Nine elephants were seized from AT Hill Adventure Tour, eight from ATV Seaview Tour, two from Laguna Excursions in Cherng Talay and 18 from Siam Safari.
All elephants are allowed to keep working, but cannot be moved from the camps until the investigation, which aims to determine the elephant’s legality, has been completed.
Elephant trekking camps are required to have legal documents showing that their elephants are registered.
The investigation follows yesterday’s case of Popeye and Joey, two young elephants who were being investigated by authorities. The animals have since been seized after it was found they were being illegally held.
The legality of a third young male elephant, two-year-old Johnny, seized on February 10 from the Phu Thai Review Souvenir Market is still under investigation.
In addition to the accusations of illegally owning elephants, the owners of the AT Hill Adventure Tour company were also charged with forest reserve encroachment. The only land document they possess is a SorPorKor land document, which allows it to be used only for agricultural purposes.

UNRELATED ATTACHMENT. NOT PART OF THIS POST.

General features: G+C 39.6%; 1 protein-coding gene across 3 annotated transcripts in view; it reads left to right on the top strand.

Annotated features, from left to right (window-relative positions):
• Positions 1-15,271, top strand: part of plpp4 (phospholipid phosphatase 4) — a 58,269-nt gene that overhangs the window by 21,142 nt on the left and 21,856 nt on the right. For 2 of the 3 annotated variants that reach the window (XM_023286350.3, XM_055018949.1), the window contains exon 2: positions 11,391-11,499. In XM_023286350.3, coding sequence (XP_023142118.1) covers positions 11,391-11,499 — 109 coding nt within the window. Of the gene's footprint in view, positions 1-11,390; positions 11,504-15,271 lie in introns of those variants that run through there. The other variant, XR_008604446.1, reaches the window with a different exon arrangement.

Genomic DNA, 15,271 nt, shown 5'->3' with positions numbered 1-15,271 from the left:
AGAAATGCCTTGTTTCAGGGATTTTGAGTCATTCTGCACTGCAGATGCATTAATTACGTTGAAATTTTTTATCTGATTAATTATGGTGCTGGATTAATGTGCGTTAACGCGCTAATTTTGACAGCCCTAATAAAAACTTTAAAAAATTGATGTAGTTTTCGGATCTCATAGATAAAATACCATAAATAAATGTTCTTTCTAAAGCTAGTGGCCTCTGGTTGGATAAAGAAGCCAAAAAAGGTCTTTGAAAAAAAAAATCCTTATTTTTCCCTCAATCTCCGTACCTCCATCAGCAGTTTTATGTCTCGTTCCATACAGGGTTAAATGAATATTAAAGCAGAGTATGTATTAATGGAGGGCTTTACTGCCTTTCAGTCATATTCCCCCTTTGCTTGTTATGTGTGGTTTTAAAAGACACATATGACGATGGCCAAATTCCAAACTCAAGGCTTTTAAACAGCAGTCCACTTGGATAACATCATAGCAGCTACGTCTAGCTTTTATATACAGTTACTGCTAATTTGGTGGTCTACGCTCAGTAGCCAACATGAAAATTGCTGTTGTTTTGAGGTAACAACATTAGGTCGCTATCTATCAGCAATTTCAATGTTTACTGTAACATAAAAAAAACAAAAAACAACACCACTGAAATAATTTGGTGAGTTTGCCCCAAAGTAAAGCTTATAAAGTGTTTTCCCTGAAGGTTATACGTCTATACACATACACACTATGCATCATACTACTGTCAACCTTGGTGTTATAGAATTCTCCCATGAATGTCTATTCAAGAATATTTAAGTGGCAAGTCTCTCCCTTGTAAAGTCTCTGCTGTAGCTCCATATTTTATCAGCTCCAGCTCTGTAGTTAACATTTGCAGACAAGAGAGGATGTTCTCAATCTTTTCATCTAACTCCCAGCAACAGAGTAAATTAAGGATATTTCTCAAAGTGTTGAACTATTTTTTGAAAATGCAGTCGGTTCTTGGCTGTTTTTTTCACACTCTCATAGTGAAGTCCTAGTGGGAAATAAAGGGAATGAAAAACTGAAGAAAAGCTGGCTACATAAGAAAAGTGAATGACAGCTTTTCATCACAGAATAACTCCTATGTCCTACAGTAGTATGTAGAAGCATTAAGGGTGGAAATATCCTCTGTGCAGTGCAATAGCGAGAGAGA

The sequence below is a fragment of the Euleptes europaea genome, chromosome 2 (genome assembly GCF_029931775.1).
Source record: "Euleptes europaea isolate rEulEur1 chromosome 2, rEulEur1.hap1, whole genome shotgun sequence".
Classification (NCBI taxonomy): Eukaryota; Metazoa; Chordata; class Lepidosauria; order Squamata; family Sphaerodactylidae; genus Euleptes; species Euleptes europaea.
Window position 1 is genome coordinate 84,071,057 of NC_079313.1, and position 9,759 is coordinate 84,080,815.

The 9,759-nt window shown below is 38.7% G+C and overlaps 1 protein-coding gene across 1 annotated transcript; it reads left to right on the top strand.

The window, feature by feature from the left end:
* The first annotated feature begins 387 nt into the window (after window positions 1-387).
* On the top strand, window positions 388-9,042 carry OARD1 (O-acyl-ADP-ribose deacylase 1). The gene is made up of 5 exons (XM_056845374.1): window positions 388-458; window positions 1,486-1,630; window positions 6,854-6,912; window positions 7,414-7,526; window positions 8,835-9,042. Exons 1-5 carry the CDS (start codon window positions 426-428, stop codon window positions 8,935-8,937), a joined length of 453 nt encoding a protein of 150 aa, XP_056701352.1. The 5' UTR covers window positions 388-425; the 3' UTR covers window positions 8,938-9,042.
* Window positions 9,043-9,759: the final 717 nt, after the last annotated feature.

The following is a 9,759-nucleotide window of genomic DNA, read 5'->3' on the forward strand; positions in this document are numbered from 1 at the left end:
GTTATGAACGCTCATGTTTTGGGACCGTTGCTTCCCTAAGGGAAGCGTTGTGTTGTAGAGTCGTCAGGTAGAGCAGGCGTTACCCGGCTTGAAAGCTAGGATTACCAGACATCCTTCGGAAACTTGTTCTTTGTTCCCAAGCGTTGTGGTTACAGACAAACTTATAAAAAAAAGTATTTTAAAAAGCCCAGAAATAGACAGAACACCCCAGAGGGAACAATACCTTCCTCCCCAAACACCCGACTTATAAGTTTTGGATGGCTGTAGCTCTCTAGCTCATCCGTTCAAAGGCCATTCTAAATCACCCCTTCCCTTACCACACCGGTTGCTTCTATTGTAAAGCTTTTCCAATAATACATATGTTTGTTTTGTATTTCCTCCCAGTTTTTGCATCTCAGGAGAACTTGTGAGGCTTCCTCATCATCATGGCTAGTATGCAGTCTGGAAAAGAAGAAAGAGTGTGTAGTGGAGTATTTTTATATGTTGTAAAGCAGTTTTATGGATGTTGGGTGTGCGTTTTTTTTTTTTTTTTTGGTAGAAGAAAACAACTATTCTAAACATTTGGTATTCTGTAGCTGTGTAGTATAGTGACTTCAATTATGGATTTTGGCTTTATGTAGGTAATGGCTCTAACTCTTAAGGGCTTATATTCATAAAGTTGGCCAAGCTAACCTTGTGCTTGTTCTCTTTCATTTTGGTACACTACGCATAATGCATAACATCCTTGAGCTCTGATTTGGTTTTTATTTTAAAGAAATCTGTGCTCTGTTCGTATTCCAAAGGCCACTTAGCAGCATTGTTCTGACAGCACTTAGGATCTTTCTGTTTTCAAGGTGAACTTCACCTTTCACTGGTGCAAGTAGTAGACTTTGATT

The Director General of the Department of National Parks, Wildlife and Plant Conservation (DNP), Damrong Phidet, joined with the Natural Resources and Environmental Crime Suppression Division (NED) on Monday to investigate Phuket elephant trekking camps, as part of a nationwide investigation.
Authorities are continuing to investigate Phuket restaurants to see if any have elephant on the menu.